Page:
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MIT takes battery-powered robot cheetah for a gallop

Biomimetic big cat needs no power cord, just a walker

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Video Fast, agile robots for reconnaissance and rescue have been under development for half a decade or more, but they all have needed to be tethered to a power cable. Now MIT thinks it has cut the leash with a battery powered "cheetah" capable of outrunning a human.

The design, showed off at the International Conference on Robotics and Automation this month, borrows heavily in design from the animal kingdom. It's about the same size and weight as a regular cheetah, uses Kevlar tendons on its legs to make them 60 per cent more efficient, and has a spine controlled by the movement of the robot's legs.

Alternative running robot designs, such as the DARPA-funded Boston Dynamics cheetah, use hydraulics to power strides, but MIT decided that these were too heavy, and so developed a "three phase permanent magnet synchronous motor". This is more power-efficient and torquey than commercial electric systems, and uses regenerative motors to reuse power in a way similar to that used by hybrid cars.

The scientists say this design gives MIT's cheetah a cost of transport (COT) ratio (defined as power consumption divided by weight times velocity) of 0.52, which is about the ratio of a flesh-and-blood cat. By comparison Honda's Asimo robot has a COT of 2 and Boston Dynamics's petrol-powered Big Dog robot pack animal has a COT of 15.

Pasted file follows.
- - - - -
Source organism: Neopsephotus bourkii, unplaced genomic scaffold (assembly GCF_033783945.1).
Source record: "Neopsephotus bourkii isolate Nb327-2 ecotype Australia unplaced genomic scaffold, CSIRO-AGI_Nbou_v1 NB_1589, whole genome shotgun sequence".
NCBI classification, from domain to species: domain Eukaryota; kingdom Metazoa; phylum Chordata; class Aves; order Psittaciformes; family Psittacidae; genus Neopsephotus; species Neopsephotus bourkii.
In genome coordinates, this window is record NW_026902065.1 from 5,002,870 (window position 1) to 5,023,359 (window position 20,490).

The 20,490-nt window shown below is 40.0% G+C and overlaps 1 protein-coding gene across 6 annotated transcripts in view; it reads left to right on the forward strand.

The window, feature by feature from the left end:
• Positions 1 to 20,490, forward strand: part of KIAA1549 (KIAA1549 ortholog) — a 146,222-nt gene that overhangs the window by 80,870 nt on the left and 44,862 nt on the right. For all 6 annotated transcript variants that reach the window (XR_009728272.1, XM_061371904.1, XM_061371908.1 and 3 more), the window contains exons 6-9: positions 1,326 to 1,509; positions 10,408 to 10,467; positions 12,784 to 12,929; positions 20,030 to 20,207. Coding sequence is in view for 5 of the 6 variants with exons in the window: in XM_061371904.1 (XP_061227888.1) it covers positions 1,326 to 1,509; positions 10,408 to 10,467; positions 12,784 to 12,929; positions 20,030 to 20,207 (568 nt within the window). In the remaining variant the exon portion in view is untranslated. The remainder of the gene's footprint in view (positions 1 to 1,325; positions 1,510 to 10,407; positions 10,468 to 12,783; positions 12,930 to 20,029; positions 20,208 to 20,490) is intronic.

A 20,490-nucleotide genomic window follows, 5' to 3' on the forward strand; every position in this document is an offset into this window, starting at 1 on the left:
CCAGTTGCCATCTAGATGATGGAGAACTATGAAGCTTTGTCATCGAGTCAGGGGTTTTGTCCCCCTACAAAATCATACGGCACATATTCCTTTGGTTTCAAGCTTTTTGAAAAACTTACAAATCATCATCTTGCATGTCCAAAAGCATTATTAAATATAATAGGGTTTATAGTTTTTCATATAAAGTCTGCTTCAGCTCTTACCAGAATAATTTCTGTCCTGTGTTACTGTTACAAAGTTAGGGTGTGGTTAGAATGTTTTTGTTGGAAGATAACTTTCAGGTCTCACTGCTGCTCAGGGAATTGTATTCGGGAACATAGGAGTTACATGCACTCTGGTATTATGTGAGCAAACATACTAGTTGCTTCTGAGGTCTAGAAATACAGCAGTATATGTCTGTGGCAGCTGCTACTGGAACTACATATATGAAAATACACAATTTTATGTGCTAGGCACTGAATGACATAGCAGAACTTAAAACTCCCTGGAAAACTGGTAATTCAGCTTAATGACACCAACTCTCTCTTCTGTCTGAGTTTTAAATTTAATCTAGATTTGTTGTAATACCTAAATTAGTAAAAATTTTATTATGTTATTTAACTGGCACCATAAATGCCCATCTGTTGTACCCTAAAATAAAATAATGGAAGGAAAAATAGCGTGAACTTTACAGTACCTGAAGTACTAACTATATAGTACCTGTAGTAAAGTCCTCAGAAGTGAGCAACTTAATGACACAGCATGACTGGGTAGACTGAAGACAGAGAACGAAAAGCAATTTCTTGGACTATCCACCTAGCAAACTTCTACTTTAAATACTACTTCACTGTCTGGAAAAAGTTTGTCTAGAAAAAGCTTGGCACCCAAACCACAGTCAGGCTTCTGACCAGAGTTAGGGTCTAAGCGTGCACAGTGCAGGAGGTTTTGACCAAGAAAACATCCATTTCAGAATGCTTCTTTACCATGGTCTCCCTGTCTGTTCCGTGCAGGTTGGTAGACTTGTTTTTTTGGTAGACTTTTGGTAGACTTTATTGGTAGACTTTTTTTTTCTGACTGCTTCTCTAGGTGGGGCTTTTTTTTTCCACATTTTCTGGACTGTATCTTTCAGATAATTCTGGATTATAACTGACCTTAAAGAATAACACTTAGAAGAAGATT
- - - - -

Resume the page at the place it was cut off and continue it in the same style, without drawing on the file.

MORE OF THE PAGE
This conservation of power means that the new design won't need an electrical cable to operate, and instead will use four 22.2-V lithium polymer batteries to maintain a pace of 5.2 mph (8.3 kph) for 1.23 hours, IEEE Spectrum reports, giving it a range of 6.2 miles (10km).

There's a cost for this design in terms of speed however – Boston Dynamics's machine can run at 28.3 mph (45.5kph) but MIT's effort can only manage 13.7 mph (22 kph). While that's only half as fast, it's still good enough to outpace most humans over its range.

Before you start having nightmares about being hunted down by robots, there's still work to be done. While MIT's robot is power-independent there's still a lot more to be done in terms of balancing itself in three dimensions – in testing, the robot has to be strung up in a walking frame in case it topples over.

There's also going to be extra power issues to sort out before the MIT cheetah becomes viable. A military robot in the field will need some kind of camera and communications system to relay data back to base, and if it's weaponized that will mean more weight.

In El Reg's opinion the designer should just stick a pair of titanium teeth on the robot and let it run – it would be enough to scare most soldiers back into their foxholes if a horde of these cheetahs sprinted towards them. ®

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